Yet, in the years before the crisis, apologies had become common, almost a sport, and examples can be found on YouTube from everyone from Don Imus to Jesse Jackson to Mel Gibson to Seinfeld's Michael Richards, to Jim Cramer of CNBC's Mad Money. Lawyers recommend against admitting wrongdoing, but companies had come to discount that advice to save reputations and get past bad news. In 2004, professors from the University of Michigan and Stanford University found that companies that accepted blame for poor performance in annual reports were more likely to outperform the market the following year.
Companies have found that heart-felt apologies can decrease the likelihood of lawsuits if they're well crafted and don't come off as "Sorry I got caught," but express regret, assume responsibility and map out a plan to avoid repeating the offense, says Leslie Gaines-Ross, chief reputation strategist at public relations firm Weber Shandwick and a longtime student of apologies in crisis management.
Great apologies of the past
Past corporate apologies have come from JetBlue, Amazon, Nielsen, Seagate Technology, Sun Microsystems, Southwest Airlines, Texaco, Procter & Gamble, United Airlines, Ford Motor, Toshiba, Merck, Mattel, Taco Bell and Nike. Even Hank Paulson, now Treasury secretary and a key player in the global attempt at economic resuscitation, apologized to employees in 2003 when he was CEO of Goldman Sachs for implying that most of them were irrelevant to the firm's success.
Steve Jobs issued an apology when Apple sold iPhones to its most eager customers for $599, then slashed the price two months later to $399. Whole Foods CEO John Mackey apologized for writing anonymous posts on financial message boards. Steve Hughes, the former CEO of tea-maker Celestial Seasonings, once wrote a letter of apology in the Boulder, Colo., Daily Camera for poisoning prairie dogs on company property.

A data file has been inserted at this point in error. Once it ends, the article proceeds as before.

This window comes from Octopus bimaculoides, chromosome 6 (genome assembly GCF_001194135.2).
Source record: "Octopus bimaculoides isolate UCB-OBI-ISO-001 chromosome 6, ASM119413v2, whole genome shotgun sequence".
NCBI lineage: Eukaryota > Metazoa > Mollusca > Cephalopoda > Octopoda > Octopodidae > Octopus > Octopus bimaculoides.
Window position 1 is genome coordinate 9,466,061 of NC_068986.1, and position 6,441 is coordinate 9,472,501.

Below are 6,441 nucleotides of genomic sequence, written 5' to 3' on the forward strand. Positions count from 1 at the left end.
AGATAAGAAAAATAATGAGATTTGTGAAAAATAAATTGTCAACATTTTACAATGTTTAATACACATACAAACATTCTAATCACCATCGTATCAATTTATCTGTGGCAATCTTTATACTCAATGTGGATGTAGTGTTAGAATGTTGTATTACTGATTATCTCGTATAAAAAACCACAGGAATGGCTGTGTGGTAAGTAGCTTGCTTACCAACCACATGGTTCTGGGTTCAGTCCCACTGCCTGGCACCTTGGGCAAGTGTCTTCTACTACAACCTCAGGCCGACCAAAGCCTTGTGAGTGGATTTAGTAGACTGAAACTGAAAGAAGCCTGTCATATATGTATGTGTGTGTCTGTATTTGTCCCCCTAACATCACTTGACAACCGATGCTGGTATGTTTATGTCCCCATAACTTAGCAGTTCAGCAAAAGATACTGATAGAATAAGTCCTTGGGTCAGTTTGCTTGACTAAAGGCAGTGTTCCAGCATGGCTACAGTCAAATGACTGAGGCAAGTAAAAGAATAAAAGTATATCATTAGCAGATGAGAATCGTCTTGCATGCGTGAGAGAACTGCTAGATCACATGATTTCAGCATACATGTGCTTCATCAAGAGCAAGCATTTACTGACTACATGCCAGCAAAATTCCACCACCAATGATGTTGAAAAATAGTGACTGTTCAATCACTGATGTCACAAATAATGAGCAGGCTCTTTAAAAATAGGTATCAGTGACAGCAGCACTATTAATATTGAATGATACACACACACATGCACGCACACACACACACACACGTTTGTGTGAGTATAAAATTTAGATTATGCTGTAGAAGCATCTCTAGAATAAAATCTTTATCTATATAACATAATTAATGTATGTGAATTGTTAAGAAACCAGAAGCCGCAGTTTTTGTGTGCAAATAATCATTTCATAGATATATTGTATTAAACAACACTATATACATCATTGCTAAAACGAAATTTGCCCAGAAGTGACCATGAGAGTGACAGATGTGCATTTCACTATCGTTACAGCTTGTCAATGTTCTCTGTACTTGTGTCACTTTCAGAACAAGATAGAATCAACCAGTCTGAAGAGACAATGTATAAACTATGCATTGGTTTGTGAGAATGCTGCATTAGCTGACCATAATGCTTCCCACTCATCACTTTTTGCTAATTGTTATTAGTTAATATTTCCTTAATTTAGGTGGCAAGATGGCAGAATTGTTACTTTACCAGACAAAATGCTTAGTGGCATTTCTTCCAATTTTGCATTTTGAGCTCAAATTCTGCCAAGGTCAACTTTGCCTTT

Those may have seemed like bad deeds at the time, but they pale compared with the pink slips about to be distributed as a result of the credit crunch. The clock can't be turned back, but a few sincere "I deeply regrets," would help shift focus from what has happened to what needs to happen next, Gaines-Ross says. A 2006 Weber Shandwick study found that apologies had become so commonplace that their ability to allay public concern may be eroding. Even so, "CEOs should realize that an apology is not a sign of weakness, but an act of strength," Gaines-Ross says.
Not sorry, and proud of it
Golden Gate University psychologist Kit Yarrow says both CEOs and elected officials operate in dog-eat-dog worlds where strength is rewarded and those with self doubt and regret don't make it to the top. "It's entirely possible that these individuals haven't internalized that they've made mistakes and therefore, don't feel responsible," Yarrow says. "Many of the folks involved have trained themselves to avoid introspection and second-guessing. It gives you a thick skin and a sense of superiority that shields you from caring what people think of you. And if you don't care what people think, you certainly wouldn't feel the need to apologize."